Kilimanjaro News October-December 2013

Goodbye to the Snows of Kilimanjaro?

Posted December 30 2013.

A depressing story to end 2013, I’m afraid. Scientists have come up with a latest estimate for when the glaciers atop Africa’s highest mountain will disappear – and sadly it’s even sooner than other, earlier predictions.

At the annual meeting of the American Geophysical Union, the glaciers, estimates to be about 10,000 years old, will have completely melted away by 2030, according to Pascal Sirguey, a research scientist at the University of Otago in New Zealand.

His estimate is largely based on the fact that the Northern Icefield, the largest mass of ice extant on the mountain, has lost more than 4 million cubic metres since the turn of the millennium. This represents a loss of almost a third of its total volume, a depletion exacerbated by the fact that the mass split into two last year – an event that will only increase the rate of melting on the summit.

What this means, according to Sirguey, is that major glaciers such as the Credner Glacier, on Kili’s north-western slopes, will disappear by 2030 – and the summit could be completely ice free by the mid-2040s.

As yet, there is no conclusive answer as to what is causing the decline, though global warming and the change in weather patterns that leads to less snow falling on the summit is one obvious theory.

Pascal Sirguey’s study was conducted as part of the university’s efforts to accurately map the mountain and build a detailed digital elevation model developed using satellite images. The 3D model they hope to produce in partnership with the Tanzanian government will offer an extraordinary resolution, able to zoom in on geographical and topographical features just half a metre across.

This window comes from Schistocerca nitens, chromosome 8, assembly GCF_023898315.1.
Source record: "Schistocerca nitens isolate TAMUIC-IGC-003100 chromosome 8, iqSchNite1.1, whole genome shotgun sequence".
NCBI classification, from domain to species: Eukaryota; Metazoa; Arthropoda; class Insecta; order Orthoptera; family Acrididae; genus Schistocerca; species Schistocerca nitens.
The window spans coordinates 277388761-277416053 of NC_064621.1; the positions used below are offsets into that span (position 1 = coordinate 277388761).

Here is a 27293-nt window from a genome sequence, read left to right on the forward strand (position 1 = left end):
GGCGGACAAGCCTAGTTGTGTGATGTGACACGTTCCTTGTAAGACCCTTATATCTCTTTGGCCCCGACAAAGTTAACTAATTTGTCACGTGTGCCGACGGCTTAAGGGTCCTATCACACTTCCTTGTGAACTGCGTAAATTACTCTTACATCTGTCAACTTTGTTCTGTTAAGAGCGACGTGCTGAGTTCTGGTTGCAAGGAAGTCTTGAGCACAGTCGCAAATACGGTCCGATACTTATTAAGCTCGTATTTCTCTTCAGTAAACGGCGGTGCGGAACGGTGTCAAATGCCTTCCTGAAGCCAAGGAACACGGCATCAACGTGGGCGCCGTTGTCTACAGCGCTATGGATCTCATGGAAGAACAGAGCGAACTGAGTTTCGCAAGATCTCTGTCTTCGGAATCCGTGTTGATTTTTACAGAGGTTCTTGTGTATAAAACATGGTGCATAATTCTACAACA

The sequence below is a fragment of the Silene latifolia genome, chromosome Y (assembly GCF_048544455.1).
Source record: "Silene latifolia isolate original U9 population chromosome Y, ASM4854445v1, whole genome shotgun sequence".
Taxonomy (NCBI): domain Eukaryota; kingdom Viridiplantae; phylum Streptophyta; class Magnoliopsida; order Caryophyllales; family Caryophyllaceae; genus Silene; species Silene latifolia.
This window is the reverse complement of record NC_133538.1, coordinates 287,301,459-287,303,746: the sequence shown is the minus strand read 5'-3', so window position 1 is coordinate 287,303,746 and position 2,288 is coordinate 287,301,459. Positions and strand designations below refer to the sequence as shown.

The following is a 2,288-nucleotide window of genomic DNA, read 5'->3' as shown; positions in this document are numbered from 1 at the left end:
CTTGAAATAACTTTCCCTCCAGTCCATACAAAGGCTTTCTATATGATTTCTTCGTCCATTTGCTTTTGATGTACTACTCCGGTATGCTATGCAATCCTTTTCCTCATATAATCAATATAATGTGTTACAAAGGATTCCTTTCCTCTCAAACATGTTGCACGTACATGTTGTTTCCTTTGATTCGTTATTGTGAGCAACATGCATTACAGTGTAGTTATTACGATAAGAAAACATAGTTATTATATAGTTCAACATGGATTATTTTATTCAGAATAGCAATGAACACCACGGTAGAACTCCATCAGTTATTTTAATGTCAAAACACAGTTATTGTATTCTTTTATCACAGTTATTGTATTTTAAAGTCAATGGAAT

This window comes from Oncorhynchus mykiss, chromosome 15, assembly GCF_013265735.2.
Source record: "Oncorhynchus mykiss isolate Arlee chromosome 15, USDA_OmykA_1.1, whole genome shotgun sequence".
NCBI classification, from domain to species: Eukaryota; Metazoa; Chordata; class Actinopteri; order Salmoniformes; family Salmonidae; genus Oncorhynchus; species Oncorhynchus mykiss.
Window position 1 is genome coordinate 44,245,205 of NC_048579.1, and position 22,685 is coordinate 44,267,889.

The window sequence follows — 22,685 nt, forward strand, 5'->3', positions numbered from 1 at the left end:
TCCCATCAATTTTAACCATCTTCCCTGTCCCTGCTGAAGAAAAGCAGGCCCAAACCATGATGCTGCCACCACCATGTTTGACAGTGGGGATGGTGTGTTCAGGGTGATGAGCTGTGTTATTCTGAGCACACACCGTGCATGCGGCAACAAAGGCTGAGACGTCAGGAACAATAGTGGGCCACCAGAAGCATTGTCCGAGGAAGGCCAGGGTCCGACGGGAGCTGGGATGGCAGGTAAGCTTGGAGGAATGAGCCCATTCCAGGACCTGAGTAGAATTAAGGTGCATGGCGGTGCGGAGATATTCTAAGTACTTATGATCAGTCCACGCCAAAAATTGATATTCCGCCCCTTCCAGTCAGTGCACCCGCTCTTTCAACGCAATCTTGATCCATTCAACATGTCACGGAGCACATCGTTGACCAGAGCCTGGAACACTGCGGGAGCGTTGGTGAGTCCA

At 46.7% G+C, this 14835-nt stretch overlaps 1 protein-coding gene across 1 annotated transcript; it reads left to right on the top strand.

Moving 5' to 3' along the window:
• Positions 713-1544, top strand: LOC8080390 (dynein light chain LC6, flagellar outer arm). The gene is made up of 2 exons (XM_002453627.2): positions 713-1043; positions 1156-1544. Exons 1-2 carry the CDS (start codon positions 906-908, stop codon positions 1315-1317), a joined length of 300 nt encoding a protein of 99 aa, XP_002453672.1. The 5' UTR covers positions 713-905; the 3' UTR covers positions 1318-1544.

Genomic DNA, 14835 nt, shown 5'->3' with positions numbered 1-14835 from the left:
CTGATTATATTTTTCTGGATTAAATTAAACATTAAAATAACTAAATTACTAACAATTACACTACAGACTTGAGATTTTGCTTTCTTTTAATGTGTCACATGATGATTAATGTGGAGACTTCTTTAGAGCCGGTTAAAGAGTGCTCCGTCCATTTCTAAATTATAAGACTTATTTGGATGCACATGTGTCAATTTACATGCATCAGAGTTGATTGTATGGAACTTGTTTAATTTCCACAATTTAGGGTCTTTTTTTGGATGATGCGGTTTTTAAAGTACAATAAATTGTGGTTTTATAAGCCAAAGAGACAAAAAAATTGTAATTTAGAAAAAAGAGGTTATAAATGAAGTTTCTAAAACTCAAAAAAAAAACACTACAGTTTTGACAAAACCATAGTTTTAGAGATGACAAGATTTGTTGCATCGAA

Possible predictor for altitude sickness found?

Posted 21 December 2013

According to various news sources, a possible test to determine whether you are likely to suffer from altitude sickness, also known as acute mountain sickness (AMS) is being developed.

As you are probably aware, most people get some form of altitude sickness while on Kilimanjaro, with 1-2% developing the more serious, life-threatening forms of the condition. The symptoms range from nausea, loss of appetite and headaches, which most people get at some point during their ascent of Africa’s highest mountain, but can lead in the most serious cases to breathing difficulties, loss of coherence and confusion, ataxia (loss of balance and control of the limbs) and eventually death. AMS is caused by the rarified atmosphere present at high altitudes and the inability of the body to take in enough oxygen.

There are various things that climbers can do to avoid, or at least delay, its onset, the most important being that you should ascend slowly to give your body time to acclimatise. Drugs such as Diamox have also been proven to work for many people.

However, one of the problems with altitude sickness is that it is so difficult to predict who is going to suffer from it, and who isn’t. A person’s age, gender and fitness level all seem to matter little.